She later apologized to me. She said she learned the hard way how to respond to others.

Still Friends

You are an extremely generous and understanding friend.

Plant City, FL

#2 Sep 2, 2013
1: He told people she died??!
The girl will get the truth eventually and get hurt, but hopefully, with her supportive family, get through it and realize who her family is.

2: Details!

Rancho Cucamonga, CA

#3 Sep 2, 2013
LW1 - Adoption can be a tricky route. What if the sperm donor (I hesitate to call him "father") throws a monkey wrench into the works, demanding visitation rights or even partial custody? Consult an attorney before you do anything.

In the meantime, I'd suggest seeing a family counselor as well. The girl needs to know that she was conceived when both you and her biological father were young, that he could not handle the responsibility of being a dad, and that he has problems with drugs and the ability to control his actions and emotions till the present day. Stress that that has nothing to do with her at all - that she is loved by her parents (you and her *real* dad who has been raising her) and the rest of her family. Maybe suggest that she can meet him when she is older - an adult. A good family therapist (maybe the one who specializes in adoption counseling?) should help you work out your strategies and words. Good luck!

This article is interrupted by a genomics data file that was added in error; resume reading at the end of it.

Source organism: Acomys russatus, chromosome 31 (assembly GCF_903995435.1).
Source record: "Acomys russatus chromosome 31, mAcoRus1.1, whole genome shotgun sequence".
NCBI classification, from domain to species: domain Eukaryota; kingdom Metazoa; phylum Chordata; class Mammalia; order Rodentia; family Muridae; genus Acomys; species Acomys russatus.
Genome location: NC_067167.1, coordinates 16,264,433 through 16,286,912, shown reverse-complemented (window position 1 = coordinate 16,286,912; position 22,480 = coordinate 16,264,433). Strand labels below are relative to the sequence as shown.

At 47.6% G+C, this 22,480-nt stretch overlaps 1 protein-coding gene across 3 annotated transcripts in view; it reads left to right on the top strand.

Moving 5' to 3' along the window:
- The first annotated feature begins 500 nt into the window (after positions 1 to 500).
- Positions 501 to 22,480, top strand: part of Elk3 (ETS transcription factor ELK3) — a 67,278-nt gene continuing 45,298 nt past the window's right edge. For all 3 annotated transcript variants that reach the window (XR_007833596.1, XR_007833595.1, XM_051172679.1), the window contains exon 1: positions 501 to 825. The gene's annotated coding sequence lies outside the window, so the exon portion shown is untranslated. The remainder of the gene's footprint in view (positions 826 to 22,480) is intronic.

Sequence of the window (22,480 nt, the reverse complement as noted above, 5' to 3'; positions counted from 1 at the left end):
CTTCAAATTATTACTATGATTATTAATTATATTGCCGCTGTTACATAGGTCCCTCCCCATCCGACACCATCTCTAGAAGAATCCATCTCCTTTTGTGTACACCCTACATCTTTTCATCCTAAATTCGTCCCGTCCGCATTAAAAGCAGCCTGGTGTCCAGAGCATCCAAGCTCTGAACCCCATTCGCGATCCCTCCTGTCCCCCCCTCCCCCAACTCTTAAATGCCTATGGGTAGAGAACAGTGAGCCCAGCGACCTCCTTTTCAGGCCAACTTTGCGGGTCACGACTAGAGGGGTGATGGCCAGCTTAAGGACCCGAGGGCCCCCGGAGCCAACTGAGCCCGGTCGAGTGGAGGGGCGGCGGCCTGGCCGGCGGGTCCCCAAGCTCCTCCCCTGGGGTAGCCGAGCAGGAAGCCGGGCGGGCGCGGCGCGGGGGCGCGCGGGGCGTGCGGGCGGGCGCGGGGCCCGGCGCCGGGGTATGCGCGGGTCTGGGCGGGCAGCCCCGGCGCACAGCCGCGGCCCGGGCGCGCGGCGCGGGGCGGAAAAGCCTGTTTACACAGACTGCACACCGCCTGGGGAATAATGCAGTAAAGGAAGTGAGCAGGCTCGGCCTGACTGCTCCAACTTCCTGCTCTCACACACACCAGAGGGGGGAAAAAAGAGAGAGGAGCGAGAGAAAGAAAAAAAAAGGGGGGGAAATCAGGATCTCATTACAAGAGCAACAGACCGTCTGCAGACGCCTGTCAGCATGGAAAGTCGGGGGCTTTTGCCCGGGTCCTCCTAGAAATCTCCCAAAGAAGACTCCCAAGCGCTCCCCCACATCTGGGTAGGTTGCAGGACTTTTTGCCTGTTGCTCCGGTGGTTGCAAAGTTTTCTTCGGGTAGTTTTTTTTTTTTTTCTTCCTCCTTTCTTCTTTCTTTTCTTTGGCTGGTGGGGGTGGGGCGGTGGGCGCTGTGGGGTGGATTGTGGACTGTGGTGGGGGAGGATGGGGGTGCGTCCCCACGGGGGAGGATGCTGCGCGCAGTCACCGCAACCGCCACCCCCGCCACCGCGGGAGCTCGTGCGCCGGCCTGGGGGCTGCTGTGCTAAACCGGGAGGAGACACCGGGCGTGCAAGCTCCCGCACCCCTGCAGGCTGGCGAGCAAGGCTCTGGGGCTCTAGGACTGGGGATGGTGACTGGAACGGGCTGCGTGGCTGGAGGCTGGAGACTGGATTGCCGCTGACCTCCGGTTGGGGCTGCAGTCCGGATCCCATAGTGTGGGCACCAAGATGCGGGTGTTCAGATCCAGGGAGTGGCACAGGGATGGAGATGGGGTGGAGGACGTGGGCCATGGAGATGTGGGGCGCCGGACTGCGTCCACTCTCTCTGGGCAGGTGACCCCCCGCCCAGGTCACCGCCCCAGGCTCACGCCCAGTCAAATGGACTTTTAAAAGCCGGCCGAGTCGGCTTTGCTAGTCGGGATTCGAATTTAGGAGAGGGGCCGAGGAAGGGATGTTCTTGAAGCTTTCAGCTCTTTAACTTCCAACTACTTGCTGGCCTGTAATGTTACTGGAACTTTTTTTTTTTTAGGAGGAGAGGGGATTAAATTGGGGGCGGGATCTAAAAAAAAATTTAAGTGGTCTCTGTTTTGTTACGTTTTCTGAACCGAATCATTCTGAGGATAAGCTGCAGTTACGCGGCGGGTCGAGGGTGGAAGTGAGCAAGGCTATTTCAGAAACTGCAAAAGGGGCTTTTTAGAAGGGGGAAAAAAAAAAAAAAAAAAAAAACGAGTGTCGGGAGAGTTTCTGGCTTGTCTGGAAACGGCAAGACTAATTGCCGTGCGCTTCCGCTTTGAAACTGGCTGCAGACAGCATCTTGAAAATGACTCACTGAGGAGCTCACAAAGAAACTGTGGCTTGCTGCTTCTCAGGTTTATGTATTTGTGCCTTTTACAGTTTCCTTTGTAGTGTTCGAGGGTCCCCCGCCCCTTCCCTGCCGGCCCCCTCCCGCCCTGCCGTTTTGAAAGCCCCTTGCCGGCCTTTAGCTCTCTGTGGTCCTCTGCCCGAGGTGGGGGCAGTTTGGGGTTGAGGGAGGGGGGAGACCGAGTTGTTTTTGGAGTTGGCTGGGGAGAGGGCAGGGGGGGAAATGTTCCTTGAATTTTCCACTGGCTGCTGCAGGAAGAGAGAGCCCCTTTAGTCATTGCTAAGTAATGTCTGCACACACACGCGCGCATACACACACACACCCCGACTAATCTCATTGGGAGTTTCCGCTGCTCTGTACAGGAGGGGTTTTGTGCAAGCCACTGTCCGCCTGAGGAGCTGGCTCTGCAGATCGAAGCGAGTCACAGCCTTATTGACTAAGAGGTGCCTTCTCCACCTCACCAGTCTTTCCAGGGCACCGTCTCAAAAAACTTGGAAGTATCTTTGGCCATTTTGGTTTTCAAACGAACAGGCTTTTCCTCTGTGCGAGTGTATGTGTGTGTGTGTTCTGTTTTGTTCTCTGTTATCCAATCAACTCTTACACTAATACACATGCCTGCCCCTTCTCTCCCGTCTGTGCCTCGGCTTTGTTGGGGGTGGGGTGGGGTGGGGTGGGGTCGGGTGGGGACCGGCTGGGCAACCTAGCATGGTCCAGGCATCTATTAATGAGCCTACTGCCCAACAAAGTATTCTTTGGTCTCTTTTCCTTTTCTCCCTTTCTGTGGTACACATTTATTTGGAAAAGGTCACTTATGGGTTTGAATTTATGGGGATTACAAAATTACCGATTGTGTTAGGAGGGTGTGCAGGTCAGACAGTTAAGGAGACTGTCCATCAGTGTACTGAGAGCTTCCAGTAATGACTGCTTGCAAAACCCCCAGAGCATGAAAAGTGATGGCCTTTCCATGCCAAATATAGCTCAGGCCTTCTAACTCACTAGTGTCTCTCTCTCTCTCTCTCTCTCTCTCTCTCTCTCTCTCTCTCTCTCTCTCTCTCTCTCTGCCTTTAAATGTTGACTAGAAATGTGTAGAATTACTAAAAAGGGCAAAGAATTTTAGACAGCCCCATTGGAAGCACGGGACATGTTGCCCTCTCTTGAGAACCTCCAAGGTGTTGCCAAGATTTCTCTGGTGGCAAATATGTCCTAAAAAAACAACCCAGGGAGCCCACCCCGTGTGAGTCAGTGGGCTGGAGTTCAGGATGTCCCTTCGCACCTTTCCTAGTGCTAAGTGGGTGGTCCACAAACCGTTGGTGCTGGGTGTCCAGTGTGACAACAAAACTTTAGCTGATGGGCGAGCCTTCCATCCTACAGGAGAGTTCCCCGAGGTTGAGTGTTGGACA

LW2 - Since you did not provide the details, I am going to make up my own.

So, this was the 453rd time that you called your DIL vile names, went on a racist rant, and openly questioned her morality because she has an older child, age 15, who was born in a previous relationship out of wedlock and whom you, therefore, do not consider your grandchild. You did this in the presence of your grandchildren, upsetting them significantly. Your son and DIL have finally had enough: You've done this [email protected] before, and apologized for it, and went on to do it again, and again, and again. They have cut of contact. What you can do is look deep into your soul, see what an awful person you have been, and try to repent, but leave your son, DIL, and grandkids alone.